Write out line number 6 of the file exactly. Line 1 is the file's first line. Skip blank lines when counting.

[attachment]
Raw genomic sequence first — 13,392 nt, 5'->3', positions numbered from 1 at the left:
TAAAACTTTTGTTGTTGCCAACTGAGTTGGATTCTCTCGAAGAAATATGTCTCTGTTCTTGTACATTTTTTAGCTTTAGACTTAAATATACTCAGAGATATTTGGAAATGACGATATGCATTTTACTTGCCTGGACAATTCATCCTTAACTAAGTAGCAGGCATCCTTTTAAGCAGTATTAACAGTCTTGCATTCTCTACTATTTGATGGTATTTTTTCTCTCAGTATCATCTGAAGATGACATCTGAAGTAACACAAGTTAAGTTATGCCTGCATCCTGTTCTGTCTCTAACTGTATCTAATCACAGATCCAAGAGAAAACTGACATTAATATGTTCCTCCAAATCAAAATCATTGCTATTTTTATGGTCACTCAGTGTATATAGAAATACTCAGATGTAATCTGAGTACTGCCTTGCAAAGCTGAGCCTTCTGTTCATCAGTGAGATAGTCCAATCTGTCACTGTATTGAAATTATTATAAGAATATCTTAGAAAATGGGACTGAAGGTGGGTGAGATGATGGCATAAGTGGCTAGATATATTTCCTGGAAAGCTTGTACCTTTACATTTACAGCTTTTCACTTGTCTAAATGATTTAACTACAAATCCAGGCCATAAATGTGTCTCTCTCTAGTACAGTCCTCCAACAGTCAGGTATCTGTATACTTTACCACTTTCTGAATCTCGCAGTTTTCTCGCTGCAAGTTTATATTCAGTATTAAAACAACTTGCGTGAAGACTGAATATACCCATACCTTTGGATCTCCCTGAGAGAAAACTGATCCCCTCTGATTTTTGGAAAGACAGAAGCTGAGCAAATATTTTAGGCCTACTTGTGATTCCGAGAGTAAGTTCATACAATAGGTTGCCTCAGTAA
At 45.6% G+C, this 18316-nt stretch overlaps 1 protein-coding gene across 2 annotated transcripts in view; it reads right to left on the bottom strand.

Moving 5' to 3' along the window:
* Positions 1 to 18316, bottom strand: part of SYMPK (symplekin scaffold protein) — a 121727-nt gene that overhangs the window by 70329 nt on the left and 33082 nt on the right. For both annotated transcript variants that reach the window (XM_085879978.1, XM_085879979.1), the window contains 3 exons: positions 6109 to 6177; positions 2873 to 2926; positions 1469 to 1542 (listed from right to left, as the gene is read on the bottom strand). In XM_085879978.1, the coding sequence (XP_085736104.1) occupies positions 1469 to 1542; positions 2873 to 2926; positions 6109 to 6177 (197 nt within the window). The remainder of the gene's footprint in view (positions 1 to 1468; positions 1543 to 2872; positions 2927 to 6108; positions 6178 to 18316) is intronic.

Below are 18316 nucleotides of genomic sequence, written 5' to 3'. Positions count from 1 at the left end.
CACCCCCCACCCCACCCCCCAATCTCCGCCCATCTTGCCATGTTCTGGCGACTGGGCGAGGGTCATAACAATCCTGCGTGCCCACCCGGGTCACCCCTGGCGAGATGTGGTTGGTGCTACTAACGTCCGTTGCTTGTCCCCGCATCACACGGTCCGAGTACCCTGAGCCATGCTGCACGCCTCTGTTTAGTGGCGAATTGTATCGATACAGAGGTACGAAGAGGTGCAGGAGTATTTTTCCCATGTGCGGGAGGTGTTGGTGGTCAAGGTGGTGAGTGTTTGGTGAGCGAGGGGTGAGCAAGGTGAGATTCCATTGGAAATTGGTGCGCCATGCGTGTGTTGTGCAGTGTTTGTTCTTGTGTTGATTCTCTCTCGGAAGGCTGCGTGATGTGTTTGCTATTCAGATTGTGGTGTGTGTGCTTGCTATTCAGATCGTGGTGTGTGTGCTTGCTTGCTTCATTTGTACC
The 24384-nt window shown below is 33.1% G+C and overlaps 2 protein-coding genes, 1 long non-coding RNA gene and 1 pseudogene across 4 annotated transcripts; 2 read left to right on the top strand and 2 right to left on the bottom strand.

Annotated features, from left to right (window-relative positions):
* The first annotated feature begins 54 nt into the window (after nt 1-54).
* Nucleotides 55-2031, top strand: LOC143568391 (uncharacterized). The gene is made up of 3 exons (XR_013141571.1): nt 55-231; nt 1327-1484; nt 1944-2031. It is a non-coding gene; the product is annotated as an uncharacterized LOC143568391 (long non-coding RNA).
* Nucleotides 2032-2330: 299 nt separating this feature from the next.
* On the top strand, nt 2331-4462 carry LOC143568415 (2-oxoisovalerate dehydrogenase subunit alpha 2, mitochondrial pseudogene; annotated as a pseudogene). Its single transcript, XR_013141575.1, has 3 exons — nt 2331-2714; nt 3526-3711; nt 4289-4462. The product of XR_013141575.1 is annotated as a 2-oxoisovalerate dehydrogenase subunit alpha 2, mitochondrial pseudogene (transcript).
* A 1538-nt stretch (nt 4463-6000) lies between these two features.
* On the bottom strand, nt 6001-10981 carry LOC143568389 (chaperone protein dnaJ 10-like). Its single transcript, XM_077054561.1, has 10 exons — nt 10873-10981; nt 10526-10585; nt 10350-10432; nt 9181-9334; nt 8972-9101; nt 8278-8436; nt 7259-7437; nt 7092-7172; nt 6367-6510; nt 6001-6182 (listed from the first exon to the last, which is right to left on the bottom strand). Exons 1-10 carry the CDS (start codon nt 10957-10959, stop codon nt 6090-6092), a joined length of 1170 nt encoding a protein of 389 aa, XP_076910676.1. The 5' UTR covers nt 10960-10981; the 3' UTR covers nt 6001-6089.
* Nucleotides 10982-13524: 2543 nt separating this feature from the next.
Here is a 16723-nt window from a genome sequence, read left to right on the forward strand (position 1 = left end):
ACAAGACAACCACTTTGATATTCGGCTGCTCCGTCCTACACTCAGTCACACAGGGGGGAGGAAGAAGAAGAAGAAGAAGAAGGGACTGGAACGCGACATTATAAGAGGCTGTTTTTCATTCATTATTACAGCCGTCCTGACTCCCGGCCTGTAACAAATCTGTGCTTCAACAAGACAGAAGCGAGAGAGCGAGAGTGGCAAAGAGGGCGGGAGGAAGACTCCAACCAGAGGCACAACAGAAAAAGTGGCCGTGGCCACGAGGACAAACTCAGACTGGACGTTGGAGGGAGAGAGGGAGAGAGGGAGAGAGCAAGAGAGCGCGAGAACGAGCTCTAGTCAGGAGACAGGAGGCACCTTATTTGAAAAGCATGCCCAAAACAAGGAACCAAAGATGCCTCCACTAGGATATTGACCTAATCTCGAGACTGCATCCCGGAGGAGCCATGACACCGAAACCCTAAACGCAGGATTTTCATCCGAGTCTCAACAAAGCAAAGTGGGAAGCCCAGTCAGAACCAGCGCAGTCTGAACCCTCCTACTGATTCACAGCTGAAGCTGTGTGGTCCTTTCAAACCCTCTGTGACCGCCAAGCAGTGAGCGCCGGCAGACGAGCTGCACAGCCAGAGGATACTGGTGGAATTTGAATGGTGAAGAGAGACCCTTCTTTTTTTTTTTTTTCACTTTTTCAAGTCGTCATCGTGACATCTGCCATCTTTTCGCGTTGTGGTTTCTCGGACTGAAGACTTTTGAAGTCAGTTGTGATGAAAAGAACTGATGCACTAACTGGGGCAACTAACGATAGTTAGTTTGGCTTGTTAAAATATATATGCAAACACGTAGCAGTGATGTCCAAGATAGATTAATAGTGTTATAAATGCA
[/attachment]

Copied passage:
Below are 18316 nucleotides of genomic sequence, written 5' to 3'. Positions count from 1 at the left end.